Over 50% of world will use mobile wallets by 2025

Boku, a mobile payments company, has recently published a study indicating that more than half the world’s population will be using a mobile wallet by 2025. At the moment mobile wallet usage is at around the 2.7 billion mark, but in four year’s time it could be 4.8 billion.

Usage is growing fastest in Southeast Asia, which has shown a 25.5% CAGR and an expected overall growth of 311% in the next five years. E-commerce is driving this growth alongside app such as Grab and Gojek, and the biggest rise in numbers of users is in the Philippines and Indonesia.

Southeast Asia is followed in growth terms by Latin America, Africa and the Middle East. Growth is particularly high in those areas where wallets offer access to financial services for the unbanked. In Africa and the Middle East, usage of mobile wallets is expected to grow by 166% and 147%, respectively, by 2025. Growth in both these regions is being catalysed by the increasing usage of mobile money services, such as M-Pesa, which are offering improved access to e-commerce.

In those world regions where people already have relatively easy access to financial services, such as in North America and Western Europe, the growth in mobile wallet use is much slower. Uptake is only expected to be 65% (North America) and 50% (Western Europe) by 2025.

Nevertheless, markets such as the UK are seeing a spike in card-based mobile wallets, due to the adoption of contactless spurred on by the pandemic, and Boku believes that three quarters of Europeans will be using a digital wallet by 2025.

“We are witnessing a paradigm shift in payments driven by mobile wallets,” says Jon Prideaux, CEO at Boku. “Mobile wallets have lowered the barrier to making digital payments and ushered billions of new consumers into e-commerce. These consumers are not in North America or Western Europe, they are in emerging markets, and while they don’t have credit cards, they overwhelmingly have mobile wallets. For global merchants, mobile payment acceptance is not about accepting one type of mobile wallet or another, but ensuring that consumers in every market will have the required selection on payment types in order to monetize transactions.”

UK is the winner in European fintech funding

Perhaps this news will perk up those England supporters who are living with defeat to Italy at Euro2020, especially if they also happen to be fans of the fintech industry. The UK Fintech State of the Nation report from Innovate Finance shows that London “has cemented its position as the fintech capital of Europe,” despite the double whammy of a global pandemic and Brexit.

According to the data in the first half of 2021, the UK fintech sector raised $5.7bn. This is 34% higher than the $4.3bn raised in 2020 and breaks the 2019 record of $4.6bn.

Who benefited from this rush to invest in UK-based fintechs?

SaltPay and Checkout.com attracted the two largest deals made this year, with $500 million and $450 million respectively. At the moment these are the biggest fintech investments ever in the UK. SaltPay is focused on building a better payments system for merchants, whilst Checkout.com is a global payments platform aimed at offering more payment methods and currencies for online businesses. They’re similar but different, and it is worth noting that both aim to make life easier for merchants.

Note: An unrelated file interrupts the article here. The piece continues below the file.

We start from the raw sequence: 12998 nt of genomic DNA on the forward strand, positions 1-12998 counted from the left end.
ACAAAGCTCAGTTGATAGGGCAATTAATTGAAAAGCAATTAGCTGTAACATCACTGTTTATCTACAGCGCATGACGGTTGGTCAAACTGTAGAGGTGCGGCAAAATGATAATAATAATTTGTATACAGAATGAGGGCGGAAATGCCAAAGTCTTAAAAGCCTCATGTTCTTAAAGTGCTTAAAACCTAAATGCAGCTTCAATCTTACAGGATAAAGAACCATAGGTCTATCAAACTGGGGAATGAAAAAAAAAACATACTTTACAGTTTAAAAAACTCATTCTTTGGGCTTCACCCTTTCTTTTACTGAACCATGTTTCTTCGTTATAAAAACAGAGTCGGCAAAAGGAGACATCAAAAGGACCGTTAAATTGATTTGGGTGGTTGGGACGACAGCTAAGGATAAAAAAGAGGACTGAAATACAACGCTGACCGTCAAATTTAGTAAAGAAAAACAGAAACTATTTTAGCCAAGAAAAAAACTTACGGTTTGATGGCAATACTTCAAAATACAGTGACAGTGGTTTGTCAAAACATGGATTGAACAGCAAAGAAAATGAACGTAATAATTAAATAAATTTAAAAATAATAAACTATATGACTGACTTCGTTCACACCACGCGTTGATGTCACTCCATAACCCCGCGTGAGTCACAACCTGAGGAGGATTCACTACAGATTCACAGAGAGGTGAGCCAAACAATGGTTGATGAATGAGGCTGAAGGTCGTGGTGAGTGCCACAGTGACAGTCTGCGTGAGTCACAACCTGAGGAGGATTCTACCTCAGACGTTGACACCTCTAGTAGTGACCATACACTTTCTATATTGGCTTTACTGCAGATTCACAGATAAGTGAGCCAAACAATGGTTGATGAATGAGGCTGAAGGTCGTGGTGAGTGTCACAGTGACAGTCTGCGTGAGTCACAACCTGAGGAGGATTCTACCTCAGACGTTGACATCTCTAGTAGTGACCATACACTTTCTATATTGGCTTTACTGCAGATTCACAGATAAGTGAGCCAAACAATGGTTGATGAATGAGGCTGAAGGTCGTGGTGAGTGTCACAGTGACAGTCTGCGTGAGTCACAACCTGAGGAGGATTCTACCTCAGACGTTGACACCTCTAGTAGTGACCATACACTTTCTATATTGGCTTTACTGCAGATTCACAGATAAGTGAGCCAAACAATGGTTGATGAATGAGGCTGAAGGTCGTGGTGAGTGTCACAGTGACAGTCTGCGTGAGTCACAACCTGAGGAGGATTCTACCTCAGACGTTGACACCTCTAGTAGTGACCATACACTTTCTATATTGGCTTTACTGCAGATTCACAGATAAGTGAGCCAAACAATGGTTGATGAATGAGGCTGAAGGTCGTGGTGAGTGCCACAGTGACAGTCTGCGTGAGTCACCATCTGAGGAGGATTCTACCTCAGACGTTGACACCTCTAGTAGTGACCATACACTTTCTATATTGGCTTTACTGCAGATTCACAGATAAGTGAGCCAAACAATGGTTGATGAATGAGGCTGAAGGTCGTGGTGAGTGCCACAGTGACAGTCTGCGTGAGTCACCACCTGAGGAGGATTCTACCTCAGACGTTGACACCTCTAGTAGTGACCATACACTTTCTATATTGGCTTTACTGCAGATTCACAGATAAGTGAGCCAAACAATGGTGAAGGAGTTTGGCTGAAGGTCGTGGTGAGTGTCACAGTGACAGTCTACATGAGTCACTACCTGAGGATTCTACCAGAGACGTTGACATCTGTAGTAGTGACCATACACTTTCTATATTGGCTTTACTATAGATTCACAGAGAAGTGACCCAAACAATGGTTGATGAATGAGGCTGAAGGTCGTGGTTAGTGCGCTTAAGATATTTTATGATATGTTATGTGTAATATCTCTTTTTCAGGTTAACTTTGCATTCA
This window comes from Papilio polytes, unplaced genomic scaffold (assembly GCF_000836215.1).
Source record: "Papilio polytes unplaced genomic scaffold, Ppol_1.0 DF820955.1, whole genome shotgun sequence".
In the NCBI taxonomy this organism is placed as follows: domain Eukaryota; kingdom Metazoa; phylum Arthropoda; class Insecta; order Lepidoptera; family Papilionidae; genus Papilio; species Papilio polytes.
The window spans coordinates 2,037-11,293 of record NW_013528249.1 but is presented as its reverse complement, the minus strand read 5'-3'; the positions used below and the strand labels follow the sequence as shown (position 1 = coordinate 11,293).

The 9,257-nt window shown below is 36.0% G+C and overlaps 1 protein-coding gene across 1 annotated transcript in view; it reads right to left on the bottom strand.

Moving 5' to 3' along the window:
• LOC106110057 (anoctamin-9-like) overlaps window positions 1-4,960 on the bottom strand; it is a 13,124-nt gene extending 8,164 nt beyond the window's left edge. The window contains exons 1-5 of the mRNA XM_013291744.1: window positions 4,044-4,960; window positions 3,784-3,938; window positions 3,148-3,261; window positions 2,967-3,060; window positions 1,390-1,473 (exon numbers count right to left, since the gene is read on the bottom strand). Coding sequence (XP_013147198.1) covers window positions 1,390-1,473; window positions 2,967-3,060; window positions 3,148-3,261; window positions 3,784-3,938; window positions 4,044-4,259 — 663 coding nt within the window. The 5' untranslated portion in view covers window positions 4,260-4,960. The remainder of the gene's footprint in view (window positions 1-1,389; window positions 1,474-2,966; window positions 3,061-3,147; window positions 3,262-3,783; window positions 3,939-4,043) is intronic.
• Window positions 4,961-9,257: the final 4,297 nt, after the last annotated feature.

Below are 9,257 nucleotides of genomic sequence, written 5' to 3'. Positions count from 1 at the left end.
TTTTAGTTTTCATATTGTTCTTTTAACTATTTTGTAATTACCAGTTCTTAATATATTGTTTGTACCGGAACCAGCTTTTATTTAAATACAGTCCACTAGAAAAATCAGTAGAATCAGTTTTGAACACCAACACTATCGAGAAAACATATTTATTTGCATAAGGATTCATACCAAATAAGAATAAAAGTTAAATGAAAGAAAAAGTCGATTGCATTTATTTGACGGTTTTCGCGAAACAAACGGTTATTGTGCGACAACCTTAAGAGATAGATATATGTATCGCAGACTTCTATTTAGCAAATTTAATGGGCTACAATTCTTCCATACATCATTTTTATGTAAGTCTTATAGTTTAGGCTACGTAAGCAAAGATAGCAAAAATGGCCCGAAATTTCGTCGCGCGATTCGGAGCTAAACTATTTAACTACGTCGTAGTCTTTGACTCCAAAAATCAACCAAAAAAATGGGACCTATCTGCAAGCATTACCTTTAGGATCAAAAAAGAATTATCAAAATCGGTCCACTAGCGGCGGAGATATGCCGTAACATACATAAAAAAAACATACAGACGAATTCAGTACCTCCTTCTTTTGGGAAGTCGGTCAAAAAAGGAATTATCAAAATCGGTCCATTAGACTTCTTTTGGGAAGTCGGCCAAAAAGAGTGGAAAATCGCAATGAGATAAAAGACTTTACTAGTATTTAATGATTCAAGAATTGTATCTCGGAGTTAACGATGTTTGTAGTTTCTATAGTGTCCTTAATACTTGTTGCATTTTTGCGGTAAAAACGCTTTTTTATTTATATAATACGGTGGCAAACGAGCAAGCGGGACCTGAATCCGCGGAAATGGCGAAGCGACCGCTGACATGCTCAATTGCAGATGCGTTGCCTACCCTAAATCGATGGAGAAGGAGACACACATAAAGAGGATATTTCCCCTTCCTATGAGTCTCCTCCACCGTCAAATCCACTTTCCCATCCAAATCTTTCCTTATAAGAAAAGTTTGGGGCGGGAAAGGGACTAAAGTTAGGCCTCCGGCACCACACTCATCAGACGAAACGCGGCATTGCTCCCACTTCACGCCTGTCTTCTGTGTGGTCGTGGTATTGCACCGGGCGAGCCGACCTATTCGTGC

Indeed, ‘payment’ platforms appear to be dominating the sector here. But challenger bank Starling also got a hefty influx of funds ($376m) and crypto trading platform Blockchain.com received $300m. There has also been significant interest in more niche fintechs, such as Smart Pension, a pension and payroll tech provider, which received $230m, and PayFit, a platform that simplifies and automates payroll and HR processes for small and medium-​sized businesses, raised $107m. Credit-scoring specialist ClearScore raised $200m, another sizeable investment,

In 2021 the number of firms making deals of above $100m also rose from 10 in 2019 to 13 in the first half of 2021, so we can expect that figure to be much higher by the end of this year, and it will be interesting to see by just how much it grows.

Of course the USA is still ahead of the UK, but it is the only country that is. The report shows the levels of support for those other countries that come closest to the two leaders during the same time period: Brazil (40 deals and $3bn), Germany (56 deals and $2.5bn) and India (132 deals and $2.2bn).

Janine Hirt, CEO of Innovate Finance, commented: “Fintech is one of the fastest-growing sectors of our economy and has a vital role to play in the UK’s economic and business recovery. It is hugely encouraging to see evidence of this resilience and growth, particularly in light of the uncertainty and challenges brought on by 2020. Both the flow of capital and a wide talent pool are essential to maintaining the sector’s strength, and we remain committed to supporting efforts in these vital areas.”

You can read the full report here.

Smart investors check out a crypto’s utility

There are somewhere in the region of 4,000 cryptocurrencies to invest in, each representing a different blockchain project. When investment experts look at the array available, they don’t base their choice on price, they look at the utility.

When the exeperts talk about Utility, they are referring to digital tokens built on a specific blockchain ecosystem – most often based on Ethereum’s ERC-20 standard – which grants token holders certain rights. As Katharine Wooller, UK and Ireland managing director at crypto wealth-building platform Dacxi told Rich McEachran, “Any cryptocurrency is only as good as its use case.”

There is a tendency amongst investors to buy Bitcoin simply because it is the most famous cryptocurrency. But Bitcoin’s utility is limited to promoting financial inclusion and cross border payments. Ethereum on the other hand is the preferred ecosystem for building cryptocurrency projects. So, it is not hard to figure out which of the two has more long-term potential.